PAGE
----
Lerma, E. (Updated 2012 October 30). Blood Urea Nitrogen (BUN). Medscape Reference [On-line information]. Available online at http://emedicine.medscape.com/article/2073979-overview through http://emedicine.medscape.com. Accessed November 2012.

Dugdale, D. (2011 May 30). BUN - blood test. MedlinePlus Medical Encyclopedia [On-line information]. Available online at http://www.nlm.nih.gov/medlineplus/ency/article/003474.htm. Accessed November 2012.

(© 1995-2012). Blood Urea Nitrogen (BUN), Serum. Mayo Clinic Mayo Medical Laboratories [On-line information]. Available online at http://www.mayomedicallaboratories.com/test-catalog/Overview/81793 through http://www.mayomedicallaboratories.com. Accessed November 2012.

(Updated 2012 March 23). The Kidneys and How They Work. National Kidney and Urologic Diseases Information Clearinghouse (NKUDIC) [On-line information]. Available online at http://kidney.niddk.nih.gov/kudiseases/pubs/yourkidneys/ through http://kidney.niddk.nih.gov. Accessed November 2012.

McMillan, J. (Modified 2010 January). Chronic Kidney Disease. Merck Manual for Healthcare Professionals [On-line information]. Available online through http://www.merckmanuals.com. Accessed November 2012.

Arora, P. (Updated 2012 March 28). Chronic Kidney Disease. Medscape Reference [On-line information]. Available online at http://emedicine.medscape.com/article/238798-overview through http://emedicine.medscape.com. Accessed November 2012.

Pagana, K. D. & Pagana, T. J. (© 2011). Mosby's Diagnostic and Laboratory Test Reference 10th Edition: Mosby, Inc., Saint Louis, MO. Pp 993-995.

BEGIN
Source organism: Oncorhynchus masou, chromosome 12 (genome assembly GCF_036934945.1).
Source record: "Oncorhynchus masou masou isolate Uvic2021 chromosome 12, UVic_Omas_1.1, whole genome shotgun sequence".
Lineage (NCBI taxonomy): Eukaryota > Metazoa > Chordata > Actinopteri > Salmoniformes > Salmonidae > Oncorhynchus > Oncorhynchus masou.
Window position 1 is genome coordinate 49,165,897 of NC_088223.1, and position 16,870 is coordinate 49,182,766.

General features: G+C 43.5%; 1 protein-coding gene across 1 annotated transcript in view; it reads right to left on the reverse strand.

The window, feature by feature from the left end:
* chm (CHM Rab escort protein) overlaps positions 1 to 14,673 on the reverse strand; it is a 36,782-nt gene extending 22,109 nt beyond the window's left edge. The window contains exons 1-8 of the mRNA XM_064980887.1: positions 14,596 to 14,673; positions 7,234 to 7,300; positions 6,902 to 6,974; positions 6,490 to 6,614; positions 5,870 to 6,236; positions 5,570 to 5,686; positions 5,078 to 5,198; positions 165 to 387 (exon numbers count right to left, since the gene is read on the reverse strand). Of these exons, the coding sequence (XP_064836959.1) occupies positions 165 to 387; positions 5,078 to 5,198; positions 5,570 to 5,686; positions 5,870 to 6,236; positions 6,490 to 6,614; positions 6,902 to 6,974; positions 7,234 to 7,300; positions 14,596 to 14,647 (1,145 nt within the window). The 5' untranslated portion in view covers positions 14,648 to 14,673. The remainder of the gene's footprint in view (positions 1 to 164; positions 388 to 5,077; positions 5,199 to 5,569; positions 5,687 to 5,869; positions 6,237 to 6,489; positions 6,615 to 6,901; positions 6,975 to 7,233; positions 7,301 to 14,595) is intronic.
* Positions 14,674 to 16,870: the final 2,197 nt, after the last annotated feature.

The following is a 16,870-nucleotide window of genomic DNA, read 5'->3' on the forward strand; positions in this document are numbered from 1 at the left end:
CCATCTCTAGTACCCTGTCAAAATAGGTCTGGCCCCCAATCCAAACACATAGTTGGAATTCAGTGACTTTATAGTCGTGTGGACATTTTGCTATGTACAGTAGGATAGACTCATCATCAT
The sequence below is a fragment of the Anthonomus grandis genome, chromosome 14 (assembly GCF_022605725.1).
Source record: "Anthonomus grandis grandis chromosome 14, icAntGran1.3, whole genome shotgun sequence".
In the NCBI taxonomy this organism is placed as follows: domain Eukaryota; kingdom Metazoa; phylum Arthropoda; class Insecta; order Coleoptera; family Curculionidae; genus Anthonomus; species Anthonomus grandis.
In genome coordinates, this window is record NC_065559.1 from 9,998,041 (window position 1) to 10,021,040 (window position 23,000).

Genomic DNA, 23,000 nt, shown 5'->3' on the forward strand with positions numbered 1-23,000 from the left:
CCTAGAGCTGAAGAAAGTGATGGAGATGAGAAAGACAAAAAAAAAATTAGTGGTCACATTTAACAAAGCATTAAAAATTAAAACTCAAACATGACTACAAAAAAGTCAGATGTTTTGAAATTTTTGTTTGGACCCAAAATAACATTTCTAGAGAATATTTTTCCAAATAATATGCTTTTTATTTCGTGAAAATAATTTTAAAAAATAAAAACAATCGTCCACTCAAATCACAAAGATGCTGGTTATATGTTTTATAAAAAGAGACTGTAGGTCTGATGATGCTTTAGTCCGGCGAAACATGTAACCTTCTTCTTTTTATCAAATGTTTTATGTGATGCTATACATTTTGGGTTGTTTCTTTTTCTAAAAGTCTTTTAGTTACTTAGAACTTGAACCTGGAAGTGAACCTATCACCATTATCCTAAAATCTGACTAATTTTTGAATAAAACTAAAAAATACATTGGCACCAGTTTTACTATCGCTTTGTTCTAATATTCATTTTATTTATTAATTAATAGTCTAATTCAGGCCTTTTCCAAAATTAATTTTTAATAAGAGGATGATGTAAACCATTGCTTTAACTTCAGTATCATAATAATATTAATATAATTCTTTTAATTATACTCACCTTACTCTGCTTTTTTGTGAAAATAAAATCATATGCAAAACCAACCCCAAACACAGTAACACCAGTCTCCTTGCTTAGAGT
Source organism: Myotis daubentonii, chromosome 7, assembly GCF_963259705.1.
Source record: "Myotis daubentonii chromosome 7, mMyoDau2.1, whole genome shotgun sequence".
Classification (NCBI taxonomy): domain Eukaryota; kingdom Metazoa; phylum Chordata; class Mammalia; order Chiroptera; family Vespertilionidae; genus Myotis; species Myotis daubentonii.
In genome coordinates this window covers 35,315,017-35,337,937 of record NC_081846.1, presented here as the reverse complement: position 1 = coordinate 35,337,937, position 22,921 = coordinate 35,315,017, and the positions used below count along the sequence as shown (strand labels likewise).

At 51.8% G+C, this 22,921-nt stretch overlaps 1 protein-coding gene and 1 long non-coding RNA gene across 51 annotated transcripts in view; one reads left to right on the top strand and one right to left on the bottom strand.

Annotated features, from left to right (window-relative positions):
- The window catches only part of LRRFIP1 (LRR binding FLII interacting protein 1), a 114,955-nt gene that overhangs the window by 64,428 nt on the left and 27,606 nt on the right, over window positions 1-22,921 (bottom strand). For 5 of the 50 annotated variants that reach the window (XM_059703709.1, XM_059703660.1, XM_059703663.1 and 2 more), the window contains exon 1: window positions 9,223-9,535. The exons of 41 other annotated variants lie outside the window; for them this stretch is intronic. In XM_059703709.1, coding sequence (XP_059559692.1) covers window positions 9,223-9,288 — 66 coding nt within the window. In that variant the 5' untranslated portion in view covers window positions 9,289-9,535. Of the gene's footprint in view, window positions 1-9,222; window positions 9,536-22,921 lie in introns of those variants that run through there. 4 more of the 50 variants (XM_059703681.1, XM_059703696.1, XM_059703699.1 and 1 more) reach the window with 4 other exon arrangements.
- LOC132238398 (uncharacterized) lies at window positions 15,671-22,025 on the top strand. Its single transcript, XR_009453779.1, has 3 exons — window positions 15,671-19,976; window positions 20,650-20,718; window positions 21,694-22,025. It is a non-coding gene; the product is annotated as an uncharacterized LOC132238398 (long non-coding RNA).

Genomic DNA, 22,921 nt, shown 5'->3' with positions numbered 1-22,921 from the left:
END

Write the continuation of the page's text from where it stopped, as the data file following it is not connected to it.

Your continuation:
Sources Used in Previous Reviews

Thomas, Clayton L., Editor (1997). Taber's Cyclopedic Medical Dictionary. F.A. Davis Company, Philadelphia, PA [18th Edition].

Pagana, Kathleen D. & Pagana, Timothy J. (2001). Mosby's Diagnostic and Laboratory Test Reference 5th Edition: Mosby, Inc., Saint Louis, MO.

(2002 March). Medical Tests of Kidney Function. National Kidney and Urologic Diseases Information Clearinghouse, NIH Publication No. 02–4623 [On-line information]. Available online at http://kidney.niddk.nih.gov/kudiseases/pubs/kidneytests/index.htm through http://kidney.niddk.nih.gov.

Esson, M. and Schrier, R. (2002). Diagnosis and Treatment of Acute Tubular Necrosis. Ann Intern Med 2002;137:744-752 [On-line journal]. PDF available for download at http://www.annals.org/cgi/reprint/137/9/744.pdf through http://www.annals.org.

Agha, Irfan (2003 August 7, Updated). BUN. MedlinePlus Medical Encyclopedia [On-line information]. Available online at http://www.nlm.nih.gov/medlineplus/ency/article/003474.htm.

Agrawal, M. and Swartz, R. (2000 April 1). Acute Renal Failure. American Family Physician [On-line journal]. Available online at http://www.aafp.org/afp/20000401/2077.html through http://www.aafp.org.

Physician’s Reference Laboratory: Kidney Function Panel. Available online at http://www.prlnet.com/Kidney.htm through http://www.prlnet.com.

August 2007) National Kidney and Urological Disease Information Clearinghouse (NKUDIC). Your Kidneys and How They Work. Available online at http://www.kidney.niddk.nih.gov/kudiseases/pubs/yourkidneys/index.htm#rate through http://www.kidney.niddk.nih.gov. Accessed November 2008.

(Update May 15, 2007) MedlinePlus Medical Encyclopedia. BUN. Available online at http://www.nlm.nih.gov/medlineplus/ency/article/003474.htm. Accessed November 2008.

American Urological Association. UrologyHealth.org, Kidney (renal) Failure. Available online at http://www.urologyhealth.org/adult/index.cfm?cat=02&topic=120#top through http://www.urologyhealth.org. Accessed November 2008.

Clarke, W. and Dufour, D. R., Editors (2006). Contemporary Practice in Clinical Chemistry, AACC Press, Washington, DC. Pp. 312-313.

Pagana K, Pagana T. Mosby's Manual of Diagnostic and Laboratory Tests. 3rd Edition, St. Louis: Mosby Elsevier; 2006 Pp. 525-527.

LTO logo

Get the Mobile App

Follow Us